As Sri Lanka Savors Victory, Challenges of Reconciliation and Resettlement Loom
Friday, May 22, 2009
COLOMBO, Sri Lanka, May 21 -- Every 15 minutes, Sri Lankan state television halts its normal programming to broadcast patriotic images of women in lush tea fields at sunrise, workers building power lines and troops standing guard, all accompanied by a soaring anthem in which a young beauty calls for the country's president to be crowned king.
On the streets of the capital, billboards proclaim, "King Mahinda Rajapaksa: He saved us," beneath a photograph of the president hugging his brother Gotabhaya Rajapaksa, Sri Lanka's defense minister, and apparently glorying in the military victory that this week ended more than a quarter-century of war with the Tamil Tiger separatists.
"Everyone's heartbeat is just like my song and the billboards," said Saheli Rochana Gamage, 21, whose rendition of the anthem has made her a celebrity in this small Indian Ocean island nation. "He should be our president forever. We are happy with a king who can protect our country. Elections don't matter."
At a time when insurgencies elsewhere seem to be expanding, notably in Afghanistan and Pakistan, the Rajapaksa brothers were able to do what five Sri Lankan presidents, eight governments and more than 10 cease-fires could not: win a war against a movement that the FBI has called "the most ruthless and efficient terror organization in the world."
Despite the elation, however, the human cost of their accomplishment is also becoming clear: Power has been consolidated around a ruling family, a humanitarian crisis looms, and civil rights and media freedoms have been rolled back.
Perhaps the most pressing problem is the situation of more than 280,000 people, mostly Tamils, who have been driven from their homes in recent months, many of them traumatized women and children who were used as human shields or forced to huddle in trenches or the jungle during fighting. They are now living in crowded, highly controlled government-run camps, fenced in by barbed wire. Sri Lanka stands at a crossroads, many here say.
"Sri Lanka has won the war. But now they have to win the peace, which is a very difficult challenge," said Erik Solheim, Norway's minister for international development, who worked for 10 years with the warring parties and brokered a failed 2002 cease-fire. The government must make all communities feel they are Sri Lankans, he said.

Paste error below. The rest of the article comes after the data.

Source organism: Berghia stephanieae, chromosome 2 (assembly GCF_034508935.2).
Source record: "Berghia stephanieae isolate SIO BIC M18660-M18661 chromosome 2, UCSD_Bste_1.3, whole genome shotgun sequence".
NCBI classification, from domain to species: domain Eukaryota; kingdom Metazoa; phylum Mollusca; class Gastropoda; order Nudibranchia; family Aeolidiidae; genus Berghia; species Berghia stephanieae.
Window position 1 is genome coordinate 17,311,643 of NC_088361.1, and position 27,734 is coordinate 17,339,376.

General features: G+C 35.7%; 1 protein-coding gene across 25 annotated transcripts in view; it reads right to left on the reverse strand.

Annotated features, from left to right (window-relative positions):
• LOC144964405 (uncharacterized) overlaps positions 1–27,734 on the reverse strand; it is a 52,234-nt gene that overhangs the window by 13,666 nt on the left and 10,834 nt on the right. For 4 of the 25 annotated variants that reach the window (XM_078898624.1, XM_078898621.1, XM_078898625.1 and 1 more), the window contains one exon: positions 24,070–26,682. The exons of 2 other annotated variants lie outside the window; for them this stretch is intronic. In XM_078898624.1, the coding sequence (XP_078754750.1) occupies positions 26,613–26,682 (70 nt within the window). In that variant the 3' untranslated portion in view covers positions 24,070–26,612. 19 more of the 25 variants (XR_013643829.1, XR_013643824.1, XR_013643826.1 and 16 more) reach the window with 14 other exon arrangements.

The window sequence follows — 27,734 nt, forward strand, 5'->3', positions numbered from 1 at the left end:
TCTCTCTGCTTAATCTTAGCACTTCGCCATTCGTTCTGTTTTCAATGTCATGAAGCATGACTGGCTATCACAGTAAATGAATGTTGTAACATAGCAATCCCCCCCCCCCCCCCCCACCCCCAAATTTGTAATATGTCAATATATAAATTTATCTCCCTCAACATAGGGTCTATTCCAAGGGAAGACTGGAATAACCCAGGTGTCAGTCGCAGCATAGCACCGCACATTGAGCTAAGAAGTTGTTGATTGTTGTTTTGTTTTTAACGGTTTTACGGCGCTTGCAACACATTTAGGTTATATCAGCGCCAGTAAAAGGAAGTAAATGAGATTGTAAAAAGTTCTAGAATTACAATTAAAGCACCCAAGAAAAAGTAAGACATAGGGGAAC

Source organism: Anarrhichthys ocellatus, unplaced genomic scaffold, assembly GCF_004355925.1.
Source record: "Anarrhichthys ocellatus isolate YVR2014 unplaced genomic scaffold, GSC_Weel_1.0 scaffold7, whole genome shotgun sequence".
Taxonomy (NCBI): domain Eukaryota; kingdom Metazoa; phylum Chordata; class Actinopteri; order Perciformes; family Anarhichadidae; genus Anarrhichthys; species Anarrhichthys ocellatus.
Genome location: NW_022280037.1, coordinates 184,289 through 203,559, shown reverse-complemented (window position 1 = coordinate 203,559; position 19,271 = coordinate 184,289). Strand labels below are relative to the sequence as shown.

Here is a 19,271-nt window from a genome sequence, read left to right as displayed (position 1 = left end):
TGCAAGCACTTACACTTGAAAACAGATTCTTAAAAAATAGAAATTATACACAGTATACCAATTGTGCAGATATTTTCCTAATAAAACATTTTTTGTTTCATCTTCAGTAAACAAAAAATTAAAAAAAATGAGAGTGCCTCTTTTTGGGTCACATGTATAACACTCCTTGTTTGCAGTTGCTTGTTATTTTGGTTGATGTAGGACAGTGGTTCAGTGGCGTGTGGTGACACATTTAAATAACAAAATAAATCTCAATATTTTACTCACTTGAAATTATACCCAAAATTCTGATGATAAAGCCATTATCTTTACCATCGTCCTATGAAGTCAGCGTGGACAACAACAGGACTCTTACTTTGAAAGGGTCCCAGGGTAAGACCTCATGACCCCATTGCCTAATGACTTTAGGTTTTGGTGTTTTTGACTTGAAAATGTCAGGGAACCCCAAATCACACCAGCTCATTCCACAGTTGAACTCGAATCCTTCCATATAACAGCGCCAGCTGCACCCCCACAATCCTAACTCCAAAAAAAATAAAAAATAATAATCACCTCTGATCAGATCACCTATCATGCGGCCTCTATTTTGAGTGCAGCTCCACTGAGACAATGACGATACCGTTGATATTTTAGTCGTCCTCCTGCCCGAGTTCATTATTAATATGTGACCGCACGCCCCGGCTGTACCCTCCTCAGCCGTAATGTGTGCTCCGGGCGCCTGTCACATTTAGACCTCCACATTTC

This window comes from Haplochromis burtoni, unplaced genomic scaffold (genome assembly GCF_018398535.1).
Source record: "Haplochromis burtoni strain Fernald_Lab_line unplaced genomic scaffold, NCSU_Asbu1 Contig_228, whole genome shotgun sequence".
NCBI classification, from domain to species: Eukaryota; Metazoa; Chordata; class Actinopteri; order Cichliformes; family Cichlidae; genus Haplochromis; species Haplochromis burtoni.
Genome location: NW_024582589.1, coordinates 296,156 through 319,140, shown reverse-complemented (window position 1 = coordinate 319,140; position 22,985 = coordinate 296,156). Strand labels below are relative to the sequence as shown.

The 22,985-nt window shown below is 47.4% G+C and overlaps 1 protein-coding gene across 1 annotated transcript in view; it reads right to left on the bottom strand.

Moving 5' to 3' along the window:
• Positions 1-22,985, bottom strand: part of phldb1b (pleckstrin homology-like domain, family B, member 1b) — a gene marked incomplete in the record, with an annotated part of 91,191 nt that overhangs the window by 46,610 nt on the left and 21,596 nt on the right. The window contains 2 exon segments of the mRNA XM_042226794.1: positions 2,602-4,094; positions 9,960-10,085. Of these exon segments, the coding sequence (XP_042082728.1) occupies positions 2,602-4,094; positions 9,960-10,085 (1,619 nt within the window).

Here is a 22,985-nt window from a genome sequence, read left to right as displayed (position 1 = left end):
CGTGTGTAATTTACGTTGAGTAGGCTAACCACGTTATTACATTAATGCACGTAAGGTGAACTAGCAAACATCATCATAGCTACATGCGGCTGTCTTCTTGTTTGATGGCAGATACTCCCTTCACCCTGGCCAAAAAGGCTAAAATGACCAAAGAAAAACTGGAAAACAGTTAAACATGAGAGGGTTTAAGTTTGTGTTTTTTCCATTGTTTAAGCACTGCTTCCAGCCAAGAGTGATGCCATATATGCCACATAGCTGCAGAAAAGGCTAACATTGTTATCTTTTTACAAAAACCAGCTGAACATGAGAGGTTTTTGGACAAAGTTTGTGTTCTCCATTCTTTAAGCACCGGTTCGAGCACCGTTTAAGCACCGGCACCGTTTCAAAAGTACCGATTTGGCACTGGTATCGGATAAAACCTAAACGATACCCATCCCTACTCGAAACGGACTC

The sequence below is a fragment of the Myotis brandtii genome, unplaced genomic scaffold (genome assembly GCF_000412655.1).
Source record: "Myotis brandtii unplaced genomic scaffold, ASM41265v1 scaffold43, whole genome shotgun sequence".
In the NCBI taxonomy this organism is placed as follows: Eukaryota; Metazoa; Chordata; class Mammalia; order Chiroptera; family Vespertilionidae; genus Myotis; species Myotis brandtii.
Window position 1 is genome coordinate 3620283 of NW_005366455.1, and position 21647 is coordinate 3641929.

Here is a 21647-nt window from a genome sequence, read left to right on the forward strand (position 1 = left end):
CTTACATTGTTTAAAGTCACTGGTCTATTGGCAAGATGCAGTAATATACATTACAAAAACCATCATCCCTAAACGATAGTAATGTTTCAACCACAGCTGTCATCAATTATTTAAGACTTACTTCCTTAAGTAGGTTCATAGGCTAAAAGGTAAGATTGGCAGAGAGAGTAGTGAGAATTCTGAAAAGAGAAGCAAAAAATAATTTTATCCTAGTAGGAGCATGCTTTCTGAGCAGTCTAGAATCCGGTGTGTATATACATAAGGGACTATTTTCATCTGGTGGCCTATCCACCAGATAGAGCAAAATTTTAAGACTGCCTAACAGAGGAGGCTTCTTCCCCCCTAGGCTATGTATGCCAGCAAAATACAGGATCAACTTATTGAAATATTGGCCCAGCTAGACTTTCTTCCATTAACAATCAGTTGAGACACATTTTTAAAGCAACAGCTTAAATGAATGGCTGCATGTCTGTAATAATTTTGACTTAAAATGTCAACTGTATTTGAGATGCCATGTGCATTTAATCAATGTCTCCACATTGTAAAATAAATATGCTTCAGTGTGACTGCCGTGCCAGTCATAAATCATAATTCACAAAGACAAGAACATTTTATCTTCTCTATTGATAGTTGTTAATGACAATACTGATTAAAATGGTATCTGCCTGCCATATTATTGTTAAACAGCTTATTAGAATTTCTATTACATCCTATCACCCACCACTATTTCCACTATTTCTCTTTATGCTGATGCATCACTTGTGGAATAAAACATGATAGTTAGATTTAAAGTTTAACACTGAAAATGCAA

"They also have to share local power in the north where many of the Tamils live," Solheim added. "The president will have to rise to the occasion. It's an enormous chance for him to do well or fail."
Human rights groups are especially concerned about a number of children allegedly abducted from the camps by pro-government Tamil paramilitary groups and questioned about links to the Tamil Tiger rebels, according to the Coalition to Stop the Use of Child Soldiers. The fate of many young Tamil Tiger fighters who surrendered to the armed forces is also unknown. The camps are closed to journalists and even Tamil political leaders.
Lakshman Hulugalle, director general of the Defense Ministry's media center, declined to comment on the treatment of those accused of "terrorism" and defended sealing the camps to journalists.
"It's a private matter for Sri Lanka," Hulugalle said. "The problem here is terrorists fight like civilians. They dress like civilians. Just because they drop the gun doesn't mean they aren't terrorists."
Before a spike in suicide bombings following the U.S.-led invasion of Iraq in 2003, the Tigers reportedly carried out two-thirds of all such attacks in the world. India on Thursday marked the anniversary of the 1991 killing of former prime minister Rajiv Gandhi by a suspected Tiger female suicide bomber, apparently in revenge for his having sent a peacekeeping force to Sri Lanka.